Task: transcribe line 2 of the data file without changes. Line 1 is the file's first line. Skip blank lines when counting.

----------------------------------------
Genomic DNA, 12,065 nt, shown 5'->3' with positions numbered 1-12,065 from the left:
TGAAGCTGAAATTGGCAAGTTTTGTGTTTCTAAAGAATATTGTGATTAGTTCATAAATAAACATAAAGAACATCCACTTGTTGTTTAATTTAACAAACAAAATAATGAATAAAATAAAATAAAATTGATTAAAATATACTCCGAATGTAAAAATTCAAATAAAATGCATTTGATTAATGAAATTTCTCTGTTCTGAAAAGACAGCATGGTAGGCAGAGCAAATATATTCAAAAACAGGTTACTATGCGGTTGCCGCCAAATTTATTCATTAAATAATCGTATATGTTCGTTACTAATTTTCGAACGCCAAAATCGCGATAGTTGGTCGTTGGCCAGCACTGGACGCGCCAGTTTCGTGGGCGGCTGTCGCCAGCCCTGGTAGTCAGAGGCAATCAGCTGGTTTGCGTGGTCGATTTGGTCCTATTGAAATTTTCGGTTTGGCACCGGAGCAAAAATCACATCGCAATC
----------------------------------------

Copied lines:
TGAAGCTGAAATTGGCAAGTTTTGTGTTTCTAAAGAATATTGTGATTAGTTCATAAATAAACATAAAGAACATCCACTTGTTGTTTAATTTAACAAACAAAATAATGAATAAAATAAAATAAAATTGATTAAAATATACTCCGAATGTAAAAATTCAAATAAAATGCATTTGATTAATGAAATTTCTCTGTTCTGAAAAGACAGCATGGTAGGCAGAGCAAATATATTCAAAAACAGGTTACTATGCGGTTGCCGCCAAATTTATTCATTAAATAATCGTATATGTTCGTTACTAATTTTCGAACGCCAAAATCGCGATAGTTGGTCGTTGGCCAGCACTGGACGCGCCAGTTTCGTGGGCGGCTGTCGCCAGCCCTGGTAGTCAGAGGCAATCAGCTGGTTTGCGTGGTCGATTTGGTCCTATTGAAATTTTCGGTTTGGCACCGGAGCAAAAATCACATCGCAATC